In his famous dystopian novel, Nineteen Eighty-Four, George Orwell introduced us to Big Brother, the leader of Oceania, who was power-hungry and had no interest in serving the common good. (Remind you of someone?) Back in the late 1940s, when Orwell wrote the novel, it was inconceivable that a government would subject its people to constant surveillance. In Oceania, surveillance was conducted via tele screens; they were often reminded that “Big Brother is watching you.” Of course, Orwell’s story is simply fiction; it could never happen…
Fast foward 70 years. Big Brother is here — and it’s right in your pocket or your hands. Google, while not a villainous autocrat, is watching you all the time — in ways that even Orwell’s Big Brother could not even fathom. Although most consider Google a search engine/apps company, it is actually a powerful, invasive ad agency with a voracious appetite for personal information — yours and every person on the planet who unwittingly surrenders their privacy to it — just so that it can make lots of money and sell you stuff. Consider that in 2015, Google earned $75 billion and 77% of it, $52 billion, came from advertising.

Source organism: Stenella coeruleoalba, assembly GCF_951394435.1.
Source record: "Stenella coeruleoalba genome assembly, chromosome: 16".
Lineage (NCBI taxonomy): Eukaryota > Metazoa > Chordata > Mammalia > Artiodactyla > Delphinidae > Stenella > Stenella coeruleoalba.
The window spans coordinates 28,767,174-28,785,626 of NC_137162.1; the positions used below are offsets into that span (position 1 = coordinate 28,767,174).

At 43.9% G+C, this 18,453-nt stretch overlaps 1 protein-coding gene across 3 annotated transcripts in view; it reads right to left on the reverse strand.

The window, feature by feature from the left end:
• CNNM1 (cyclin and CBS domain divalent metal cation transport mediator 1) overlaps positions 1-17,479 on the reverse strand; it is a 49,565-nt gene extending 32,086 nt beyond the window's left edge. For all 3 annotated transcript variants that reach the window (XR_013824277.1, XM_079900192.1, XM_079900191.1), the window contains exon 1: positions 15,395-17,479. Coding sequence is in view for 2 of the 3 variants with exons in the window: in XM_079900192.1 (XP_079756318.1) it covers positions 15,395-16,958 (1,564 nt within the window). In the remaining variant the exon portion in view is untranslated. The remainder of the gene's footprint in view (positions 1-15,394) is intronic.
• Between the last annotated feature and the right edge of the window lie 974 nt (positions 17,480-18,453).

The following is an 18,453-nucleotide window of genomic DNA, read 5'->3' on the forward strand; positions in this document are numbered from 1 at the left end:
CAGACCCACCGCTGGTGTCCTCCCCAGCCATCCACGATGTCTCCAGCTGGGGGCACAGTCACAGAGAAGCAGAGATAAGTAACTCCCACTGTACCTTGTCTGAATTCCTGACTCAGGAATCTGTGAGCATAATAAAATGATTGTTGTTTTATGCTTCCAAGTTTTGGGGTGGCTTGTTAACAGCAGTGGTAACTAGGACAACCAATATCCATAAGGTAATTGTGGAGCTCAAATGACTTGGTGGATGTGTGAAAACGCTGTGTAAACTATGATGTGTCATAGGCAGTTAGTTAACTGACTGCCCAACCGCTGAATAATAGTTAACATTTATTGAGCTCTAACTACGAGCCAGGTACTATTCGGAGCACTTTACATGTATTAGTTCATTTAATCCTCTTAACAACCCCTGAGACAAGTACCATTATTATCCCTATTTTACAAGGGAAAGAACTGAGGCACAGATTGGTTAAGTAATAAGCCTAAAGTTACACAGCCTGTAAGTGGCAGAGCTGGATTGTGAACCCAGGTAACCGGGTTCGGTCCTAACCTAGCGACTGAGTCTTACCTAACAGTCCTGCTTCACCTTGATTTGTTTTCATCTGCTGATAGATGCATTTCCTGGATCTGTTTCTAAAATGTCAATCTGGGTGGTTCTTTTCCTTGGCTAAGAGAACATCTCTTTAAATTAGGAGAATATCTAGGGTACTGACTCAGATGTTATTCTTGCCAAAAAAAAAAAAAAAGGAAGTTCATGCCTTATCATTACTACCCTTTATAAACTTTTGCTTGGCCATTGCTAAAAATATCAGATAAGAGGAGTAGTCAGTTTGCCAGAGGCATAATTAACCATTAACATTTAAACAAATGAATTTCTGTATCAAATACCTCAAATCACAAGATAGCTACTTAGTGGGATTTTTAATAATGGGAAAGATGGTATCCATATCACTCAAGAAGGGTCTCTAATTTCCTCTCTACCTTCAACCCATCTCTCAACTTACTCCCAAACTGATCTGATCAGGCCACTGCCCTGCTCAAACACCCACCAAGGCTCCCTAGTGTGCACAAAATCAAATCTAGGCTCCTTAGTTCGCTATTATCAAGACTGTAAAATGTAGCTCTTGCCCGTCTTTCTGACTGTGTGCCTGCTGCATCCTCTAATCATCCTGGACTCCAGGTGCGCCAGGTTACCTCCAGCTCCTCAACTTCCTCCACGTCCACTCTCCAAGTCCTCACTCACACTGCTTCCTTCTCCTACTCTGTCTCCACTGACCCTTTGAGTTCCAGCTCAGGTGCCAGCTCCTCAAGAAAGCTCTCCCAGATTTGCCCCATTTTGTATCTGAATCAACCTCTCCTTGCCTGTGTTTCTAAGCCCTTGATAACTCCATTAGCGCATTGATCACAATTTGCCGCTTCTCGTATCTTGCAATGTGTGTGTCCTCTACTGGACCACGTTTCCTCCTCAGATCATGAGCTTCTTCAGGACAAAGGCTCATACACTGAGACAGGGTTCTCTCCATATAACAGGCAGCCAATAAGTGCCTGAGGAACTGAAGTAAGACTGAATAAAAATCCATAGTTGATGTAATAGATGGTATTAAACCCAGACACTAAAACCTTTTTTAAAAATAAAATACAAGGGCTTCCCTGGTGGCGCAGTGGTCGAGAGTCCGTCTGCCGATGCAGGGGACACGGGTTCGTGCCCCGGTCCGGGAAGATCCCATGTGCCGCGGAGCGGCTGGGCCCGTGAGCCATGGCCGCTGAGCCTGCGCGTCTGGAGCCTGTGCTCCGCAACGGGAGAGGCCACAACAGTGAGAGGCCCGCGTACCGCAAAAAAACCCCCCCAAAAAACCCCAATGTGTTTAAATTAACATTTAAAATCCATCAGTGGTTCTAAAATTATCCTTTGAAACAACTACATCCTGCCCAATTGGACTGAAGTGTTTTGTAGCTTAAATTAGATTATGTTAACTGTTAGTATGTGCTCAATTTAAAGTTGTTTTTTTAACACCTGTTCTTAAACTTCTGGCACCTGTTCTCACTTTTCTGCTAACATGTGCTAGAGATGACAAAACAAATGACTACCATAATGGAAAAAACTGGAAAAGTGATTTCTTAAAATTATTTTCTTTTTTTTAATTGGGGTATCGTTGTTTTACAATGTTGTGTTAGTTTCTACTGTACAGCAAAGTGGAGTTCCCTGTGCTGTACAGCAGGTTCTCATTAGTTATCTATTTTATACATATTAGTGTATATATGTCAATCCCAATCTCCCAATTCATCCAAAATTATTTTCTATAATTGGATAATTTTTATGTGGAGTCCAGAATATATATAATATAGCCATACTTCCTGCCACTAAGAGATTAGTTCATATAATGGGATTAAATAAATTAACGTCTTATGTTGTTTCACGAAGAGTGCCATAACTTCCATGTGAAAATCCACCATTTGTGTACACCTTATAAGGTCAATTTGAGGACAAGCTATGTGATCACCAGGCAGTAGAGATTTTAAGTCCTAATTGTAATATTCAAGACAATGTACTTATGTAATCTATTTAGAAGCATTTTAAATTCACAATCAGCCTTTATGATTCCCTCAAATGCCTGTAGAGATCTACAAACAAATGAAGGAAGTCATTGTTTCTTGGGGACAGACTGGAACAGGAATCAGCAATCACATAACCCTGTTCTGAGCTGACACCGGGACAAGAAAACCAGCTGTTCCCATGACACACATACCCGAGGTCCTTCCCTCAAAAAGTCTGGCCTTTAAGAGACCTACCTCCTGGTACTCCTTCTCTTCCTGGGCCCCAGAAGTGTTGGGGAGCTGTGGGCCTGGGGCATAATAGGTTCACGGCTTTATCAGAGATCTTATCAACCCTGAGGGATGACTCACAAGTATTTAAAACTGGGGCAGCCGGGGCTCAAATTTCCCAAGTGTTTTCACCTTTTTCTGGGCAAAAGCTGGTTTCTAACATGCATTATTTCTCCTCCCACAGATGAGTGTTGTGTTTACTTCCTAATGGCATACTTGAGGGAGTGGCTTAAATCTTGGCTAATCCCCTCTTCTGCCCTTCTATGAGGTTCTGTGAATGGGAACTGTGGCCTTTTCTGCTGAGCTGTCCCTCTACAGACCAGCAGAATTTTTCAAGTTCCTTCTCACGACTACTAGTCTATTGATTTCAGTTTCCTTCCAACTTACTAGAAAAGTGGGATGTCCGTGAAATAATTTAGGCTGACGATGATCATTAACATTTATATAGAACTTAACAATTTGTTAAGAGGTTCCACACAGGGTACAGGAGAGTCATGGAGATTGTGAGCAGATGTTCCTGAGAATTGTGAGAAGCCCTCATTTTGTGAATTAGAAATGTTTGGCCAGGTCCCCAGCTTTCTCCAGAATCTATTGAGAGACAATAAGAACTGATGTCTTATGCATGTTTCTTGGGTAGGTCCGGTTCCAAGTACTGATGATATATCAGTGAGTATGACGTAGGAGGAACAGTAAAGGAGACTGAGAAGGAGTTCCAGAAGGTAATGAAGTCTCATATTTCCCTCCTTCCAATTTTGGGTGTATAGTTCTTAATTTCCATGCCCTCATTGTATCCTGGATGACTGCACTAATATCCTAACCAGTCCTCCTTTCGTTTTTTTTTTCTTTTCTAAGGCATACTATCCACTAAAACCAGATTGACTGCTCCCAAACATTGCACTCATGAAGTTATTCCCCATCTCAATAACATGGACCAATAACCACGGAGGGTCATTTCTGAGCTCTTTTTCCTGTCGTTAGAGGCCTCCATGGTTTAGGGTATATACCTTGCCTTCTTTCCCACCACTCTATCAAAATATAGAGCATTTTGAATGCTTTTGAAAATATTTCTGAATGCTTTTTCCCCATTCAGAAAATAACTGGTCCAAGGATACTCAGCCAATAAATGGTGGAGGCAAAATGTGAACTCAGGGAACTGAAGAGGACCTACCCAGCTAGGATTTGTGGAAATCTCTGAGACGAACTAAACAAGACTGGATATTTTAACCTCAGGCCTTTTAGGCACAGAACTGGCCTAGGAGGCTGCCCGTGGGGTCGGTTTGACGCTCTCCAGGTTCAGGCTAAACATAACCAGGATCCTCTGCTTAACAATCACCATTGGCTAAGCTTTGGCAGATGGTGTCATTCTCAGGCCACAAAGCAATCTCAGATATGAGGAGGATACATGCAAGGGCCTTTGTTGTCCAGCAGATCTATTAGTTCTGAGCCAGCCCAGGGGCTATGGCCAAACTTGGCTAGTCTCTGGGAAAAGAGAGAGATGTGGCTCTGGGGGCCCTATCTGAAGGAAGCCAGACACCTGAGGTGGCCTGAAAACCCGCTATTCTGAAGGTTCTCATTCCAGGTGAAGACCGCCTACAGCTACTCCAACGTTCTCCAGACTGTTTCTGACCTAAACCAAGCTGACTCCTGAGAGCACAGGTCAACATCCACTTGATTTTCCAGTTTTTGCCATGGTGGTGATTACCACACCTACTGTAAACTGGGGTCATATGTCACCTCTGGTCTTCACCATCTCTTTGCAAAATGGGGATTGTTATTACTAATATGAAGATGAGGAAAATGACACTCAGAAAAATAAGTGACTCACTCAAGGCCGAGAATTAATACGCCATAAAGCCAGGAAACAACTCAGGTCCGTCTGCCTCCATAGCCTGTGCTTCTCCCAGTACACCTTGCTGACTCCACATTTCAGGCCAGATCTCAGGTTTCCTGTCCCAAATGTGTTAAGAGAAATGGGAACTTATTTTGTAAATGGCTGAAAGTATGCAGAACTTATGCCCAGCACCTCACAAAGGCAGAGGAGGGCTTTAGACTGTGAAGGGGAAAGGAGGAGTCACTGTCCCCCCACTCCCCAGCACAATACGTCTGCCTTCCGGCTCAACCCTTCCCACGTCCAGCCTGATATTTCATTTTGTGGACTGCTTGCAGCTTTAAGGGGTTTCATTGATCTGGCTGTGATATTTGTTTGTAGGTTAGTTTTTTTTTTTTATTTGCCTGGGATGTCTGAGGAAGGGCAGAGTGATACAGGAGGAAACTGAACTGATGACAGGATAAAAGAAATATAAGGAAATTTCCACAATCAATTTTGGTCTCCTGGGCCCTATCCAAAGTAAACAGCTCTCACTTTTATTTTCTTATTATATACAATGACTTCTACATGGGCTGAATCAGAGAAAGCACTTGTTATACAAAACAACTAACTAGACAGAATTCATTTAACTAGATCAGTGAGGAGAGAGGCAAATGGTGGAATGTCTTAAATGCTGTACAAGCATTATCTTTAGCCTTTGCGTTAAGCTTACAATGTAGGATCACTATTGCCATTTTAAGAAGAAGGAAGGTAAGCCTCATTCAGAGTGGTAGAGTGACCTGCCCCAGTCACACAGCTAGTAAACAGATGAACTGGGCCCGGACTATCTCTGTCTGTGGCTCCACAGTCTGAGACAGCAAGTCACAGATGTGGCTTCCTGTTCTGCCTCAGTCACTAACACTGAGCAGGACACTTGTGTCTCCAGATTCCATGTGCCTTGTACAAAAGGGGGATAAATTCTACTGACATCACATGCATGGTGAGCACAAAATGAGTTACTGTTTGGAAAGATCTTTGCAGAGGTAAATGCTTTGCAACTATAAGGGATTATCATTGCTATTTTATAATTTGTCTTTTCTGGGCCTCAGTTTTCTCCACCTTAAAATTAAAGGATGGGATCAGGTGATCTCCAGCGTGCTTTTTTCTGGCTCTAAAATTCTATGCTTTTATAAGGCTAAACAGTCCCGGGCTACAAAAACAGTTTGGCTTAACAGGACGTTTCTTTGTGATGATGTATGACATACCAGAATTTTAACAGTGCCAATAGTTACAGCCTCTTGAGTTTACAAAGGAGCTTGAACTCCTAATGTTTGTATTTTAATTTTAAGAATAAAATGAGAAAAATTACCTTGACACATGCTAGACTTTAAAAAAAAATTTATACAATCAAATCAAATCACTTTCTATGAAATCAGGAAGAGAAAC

So how much does Google really know about you? Tom Gara, a reporter for the Wall Street Journal, wanted to find out what Big Brother — I mean, Google — knows about him. What he discovered is enough to make you feel a bit violated. Gara writes: “Imagine there’s a list somewhere that contains every single webpage you have visited in the last five years. It also has everything you have ever searched for, every address you looked up on Google Maps, every email you sent, every chat message, every YouTube video you watched. Each entry is time-stamped, so its clear exactly, down to the minute, when all of this was done.” Google compiles an enormous amount of data about you and places it in three locations: My Dashboard, My Activity, and My Account. If someone were to hack into that information, they would learn all about you — perhaps more than your parents, your spouse, even your friends: who you know, what you read, what you watch, what you shop for, what you buy, what you write, and thus what you think. Welcome to the Orwellian modern world, the Age of Google.
This is what Google knew about reporter Gara:
64,019 searches he has done
9,220 videos he has watched (and exactly when and what order)
117 apps he has downloaded
35 passwords he has stored in Google Chrome
Number of Android devices he owns (3)
3 credit card numbers
All the purchases he has made with those credit cards
855 documents he has created
Where he lives
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For further reading: https://blogs.wsj.com/corporate-intelligence/2013/07/31/googles-all-seeing-eye-does-it-see-into-me-clearly-or-darkly/